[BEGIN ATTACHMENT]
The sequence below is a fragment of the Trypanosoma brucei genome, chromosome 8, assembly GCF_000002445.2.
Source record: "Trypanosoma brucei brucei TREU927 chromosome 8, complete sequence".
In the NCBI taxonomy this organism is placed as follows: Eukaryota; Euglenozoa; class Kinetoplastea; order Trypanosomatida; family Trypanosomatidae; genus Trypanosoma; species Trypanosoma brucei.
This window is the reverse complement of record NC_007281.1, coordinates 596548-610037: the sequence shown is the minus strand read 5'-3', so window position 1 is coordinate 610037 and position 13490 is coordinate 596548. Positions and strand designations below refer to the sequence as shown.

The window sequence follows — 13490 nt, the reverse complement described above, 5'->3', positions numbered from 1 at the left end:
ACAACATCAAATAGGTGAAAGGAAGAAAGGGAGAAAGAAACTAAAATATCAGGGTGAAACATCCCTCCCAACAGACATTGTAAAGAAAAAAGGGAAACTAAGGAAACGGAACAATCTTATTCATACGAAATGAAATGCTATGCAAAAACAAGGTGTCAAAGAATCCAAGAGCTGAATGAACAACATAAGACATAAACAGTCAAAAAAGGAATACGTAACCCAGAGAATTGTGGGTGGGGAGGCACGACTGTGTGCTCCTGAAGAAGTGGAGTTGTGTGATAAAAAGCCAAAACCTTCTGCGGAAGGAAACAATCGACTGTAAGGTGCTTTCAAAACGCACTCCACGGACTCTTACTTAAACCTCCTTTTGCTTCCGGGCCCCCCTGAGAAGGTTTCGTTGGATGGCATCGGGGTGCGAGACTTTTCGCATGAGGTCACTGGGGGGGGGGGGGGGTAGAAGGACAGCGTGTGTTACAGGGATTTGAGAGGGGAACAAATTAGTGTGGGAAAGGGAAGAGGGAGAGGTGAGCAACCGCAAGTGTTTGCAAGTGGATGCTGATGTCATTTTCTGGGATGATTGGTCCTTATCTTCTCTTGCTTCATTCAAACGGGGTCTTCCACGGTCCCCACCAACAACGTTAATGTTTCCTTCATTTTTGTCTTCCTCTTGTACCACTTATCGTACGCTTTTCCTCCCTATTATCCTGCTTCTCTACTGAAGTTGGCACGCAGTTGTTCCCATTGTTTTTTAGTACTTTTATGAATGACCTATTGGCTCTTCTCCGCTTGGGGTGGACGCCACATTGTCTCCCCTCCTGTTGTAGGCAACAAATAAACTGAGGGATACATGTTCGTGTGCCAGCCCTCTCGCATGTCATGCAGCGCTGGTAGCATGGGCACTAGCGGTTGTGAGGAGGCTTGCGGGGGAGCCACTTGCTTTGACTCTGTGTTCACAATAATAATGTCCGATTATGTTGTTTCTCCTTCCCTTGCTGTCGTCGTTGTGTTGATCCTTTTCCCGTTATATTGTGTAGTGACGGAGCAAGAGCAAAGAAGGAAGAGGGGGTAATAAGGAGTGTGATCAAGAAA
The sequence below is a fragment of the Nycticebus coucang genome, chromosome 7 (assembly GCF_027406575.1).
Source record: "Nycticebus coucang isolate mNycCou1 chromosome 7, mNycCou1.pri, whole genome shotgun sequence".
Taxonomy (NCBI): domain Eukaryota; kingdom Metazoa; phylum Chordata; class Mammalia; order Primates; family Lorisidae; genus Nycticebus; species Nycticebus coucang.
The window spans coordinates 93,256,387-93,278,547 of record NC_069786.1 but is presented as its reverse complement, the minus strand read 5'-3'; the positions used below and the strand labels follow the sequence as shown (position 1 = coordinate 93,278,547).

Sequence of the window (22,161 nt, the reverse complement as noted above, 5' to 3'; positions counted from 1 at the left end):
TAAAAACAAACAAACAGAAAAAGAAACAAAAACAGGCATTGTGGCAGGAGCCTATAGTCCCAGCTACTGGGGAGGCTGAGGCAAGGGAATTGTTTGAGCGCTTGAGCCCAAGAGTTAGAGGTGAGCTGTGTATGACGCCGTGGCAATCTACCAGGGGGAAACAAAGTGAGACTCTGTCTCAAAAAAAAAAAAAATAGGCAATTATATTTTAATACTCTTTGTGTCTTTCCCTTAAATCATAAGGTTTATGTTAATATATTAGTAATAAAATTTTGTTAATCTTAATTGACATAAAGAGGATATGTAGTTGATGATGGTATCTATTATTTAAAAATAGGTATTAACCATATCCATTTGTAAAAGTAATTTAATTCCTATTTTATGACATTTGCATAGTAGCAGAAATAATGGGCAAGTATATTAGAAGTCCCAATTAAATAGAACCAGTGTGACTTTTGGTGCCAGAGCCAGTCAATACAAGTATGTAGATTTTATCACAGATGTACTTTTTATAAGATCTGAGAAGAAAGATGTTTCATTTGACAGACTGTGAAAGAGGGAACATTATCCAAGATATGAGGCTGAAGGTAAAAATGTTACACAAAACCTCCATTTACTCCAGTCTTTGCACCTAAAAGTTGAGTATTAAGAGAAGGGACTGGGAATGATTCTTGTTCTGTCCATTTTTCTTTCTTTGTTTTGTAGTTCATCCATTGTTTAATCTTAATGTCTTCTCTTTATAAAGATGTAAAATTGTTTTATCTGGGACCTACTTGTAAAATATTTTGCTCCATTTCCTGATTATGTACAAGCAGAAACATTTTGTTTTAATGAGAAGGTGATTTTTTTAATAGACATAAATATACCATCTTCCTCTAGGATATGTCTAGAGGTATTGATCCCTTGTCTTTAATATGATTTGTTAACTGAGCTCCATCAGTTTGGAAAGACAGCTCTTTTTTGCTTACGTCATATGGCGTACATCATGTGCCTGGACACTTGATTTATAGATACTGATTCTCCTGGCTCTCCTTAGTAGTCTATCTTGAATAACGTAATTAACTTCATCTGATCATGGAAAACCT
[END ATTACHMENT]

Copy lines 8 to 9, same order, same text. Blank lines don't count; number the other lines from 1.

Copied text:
Source record: "Nycticebus coucang isolate mNycCou1 chromosome 7, mNycCou1.pri, whole genome shotgun sequence".
Taxonomy (NCBI): domain Eukaryota; kingdom Metazoa; phylum Chordata; class Mammalia; order Primates; family Lorisidae; genus Nycticebus; species Nycticebus coucang.